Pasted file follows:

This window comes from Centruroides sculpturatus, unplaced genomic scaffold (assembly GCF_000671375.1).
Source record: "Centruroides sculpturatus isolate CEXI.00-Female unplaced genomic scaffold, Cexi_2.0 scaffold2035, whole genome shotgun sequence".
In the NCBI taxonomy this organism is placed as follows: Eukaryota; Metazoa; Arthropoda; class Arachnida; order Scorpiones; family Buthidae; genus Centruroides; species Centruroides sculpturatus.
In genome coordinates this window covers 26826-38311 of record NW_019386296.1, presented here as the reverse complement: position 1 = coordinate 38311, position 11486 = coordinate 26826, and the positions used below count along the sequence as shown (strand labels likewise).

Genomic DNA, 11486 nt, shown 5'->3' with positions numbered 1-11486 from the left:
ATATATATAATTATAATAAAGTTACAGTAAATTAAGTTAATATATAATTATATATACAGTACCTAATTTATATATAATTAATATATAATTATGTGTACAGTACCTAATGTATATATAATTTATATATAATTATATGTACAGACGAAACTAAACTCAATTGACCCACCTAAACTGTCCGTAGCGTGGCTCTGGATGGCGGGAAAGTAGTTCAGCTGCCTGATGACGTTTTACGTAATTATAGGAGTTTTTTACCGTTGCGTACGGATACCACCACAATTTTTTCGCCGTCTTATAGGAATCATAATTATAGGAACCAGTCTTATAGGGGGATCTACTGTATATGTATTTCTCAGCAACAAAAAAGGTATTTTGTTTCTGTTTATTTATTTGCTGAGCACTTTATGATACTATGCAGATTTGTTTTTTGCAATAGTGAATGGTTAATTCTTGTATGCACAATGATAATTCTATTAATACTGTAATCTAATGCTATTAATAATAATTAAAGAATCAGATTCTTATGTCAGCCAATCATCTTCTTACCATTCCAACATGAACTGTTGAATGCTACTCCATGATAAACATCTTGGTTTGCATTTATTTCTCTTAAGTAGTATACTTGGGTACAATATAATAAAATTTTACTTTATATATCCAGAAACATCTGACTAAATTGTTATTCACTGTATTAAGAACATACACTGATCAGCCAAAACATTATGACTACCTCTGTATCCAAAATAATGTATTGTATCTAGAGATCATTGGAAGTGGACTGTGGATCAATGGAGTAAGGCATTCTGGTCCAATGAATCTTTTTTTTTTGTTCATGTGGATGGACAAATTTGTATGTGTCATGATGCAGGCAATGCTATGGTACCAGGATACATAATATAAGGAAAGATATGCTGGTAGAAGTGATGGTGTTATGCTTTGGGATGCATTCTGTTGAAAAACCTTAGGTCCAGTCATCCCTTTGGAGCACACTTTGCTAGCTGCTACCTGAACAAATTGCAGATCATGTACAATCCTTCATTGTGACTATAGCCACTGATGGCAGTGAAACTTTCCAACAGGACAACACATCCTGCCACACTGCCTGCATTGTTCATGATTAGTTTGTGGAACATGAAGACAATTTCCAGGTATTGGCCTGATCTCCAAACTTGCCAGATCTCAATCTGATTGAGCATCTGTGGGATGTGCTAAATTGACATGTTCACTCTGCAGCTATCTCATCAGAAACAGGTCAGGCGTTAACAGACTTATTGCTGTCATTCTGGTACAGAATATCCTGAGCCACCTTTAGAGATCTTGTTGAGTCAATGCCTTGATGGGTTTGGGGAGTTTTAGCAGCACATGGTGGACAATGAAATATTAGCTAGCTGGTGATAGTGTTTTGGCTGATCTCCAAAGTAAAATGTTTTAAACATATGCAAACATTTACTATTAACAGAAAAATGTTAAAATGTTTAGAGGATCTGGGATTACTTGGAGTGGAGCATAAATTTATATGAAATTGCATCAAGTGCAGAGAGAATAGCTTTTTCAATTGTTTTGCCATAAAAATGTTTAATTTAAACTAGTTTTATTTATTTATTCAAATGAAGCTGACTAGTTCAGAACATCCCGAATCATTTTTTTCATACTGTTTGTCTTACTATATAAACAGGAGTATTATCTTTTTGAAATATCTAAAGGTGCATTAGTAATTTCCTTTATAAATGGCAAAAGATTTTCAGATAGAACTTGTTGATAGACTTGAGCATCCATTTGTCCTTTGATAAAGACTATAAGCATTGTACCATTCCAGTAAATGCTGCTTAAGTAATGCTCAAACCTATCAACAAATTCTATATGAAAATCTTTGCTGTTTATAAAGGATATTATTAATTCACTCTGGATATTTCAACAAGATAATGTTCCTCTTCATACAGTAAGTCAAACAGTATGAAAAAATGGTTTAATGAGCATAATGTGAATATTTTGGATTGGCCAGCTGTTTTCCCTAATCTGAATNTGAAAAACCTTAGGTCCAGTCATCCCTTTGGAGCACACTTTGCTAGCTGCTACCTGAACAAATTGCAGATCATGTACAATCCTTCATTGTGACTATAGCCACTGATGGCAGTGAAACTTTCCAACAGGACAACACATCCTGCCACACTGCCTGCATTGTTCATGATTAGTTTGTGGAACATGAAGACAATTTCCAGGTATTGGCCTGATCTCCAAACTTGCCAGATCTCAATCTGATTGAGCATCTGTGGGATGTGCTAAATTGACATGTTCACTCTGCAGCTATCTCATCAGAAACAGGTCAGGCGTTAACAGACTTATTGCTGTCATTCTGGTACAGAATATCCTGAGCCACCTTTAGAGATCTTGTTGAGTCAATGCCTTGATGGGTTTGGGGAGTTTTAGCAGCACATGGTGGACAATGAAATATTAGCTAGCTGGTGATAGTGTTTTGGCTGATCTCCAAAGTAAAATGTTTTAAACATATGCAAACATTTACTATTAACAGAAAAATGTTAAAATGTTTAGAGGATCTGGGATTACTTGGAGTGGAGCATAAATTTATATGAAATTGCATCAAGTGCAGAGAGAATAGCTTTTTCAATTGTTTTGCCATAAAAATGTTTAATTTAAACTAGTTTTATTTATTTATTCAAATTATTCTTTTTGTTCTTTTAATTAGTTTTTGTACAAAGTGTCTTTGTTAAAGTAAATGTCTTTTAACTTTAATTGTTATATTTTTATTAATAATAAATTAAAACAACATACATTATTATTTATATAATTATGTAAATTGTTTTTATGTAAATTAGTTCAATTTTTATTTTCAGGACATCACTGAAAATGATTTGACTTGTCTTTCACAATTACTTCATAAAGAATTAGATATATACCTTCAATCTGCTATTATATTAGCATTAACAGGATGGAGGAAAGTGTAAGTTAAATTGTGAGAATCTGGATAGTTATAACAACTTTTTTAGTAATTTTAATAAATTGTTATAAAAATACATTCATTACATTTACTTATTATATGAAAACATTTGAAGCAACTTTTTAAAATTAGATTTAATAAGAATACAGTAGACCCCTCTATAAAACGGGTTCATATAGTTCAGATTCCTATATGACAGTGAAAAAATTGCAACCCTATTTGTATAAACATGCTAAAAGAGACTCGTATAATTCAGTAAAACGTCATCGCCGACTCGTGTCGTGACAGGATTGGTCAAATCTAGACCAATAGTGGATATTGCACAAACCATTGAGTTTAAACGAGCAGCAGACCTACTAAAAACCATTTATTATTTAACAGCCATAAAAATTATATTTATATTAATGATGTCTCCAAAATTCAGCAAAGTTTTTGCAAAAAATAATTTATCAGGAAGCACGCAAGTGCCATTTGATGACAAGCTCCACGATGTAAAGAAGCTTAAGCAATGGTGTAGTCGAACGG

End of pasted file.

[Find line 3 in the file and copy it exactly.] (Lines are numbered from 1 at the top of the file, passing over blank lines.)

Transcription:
In the NCBI taxonomy this organism is placed as follows: Eukaryota; Metazoa; Arthropoda; class Arachnida; order Scorpiones; family Buthidae; genus Centruroides; species Centruroides sculpturatus.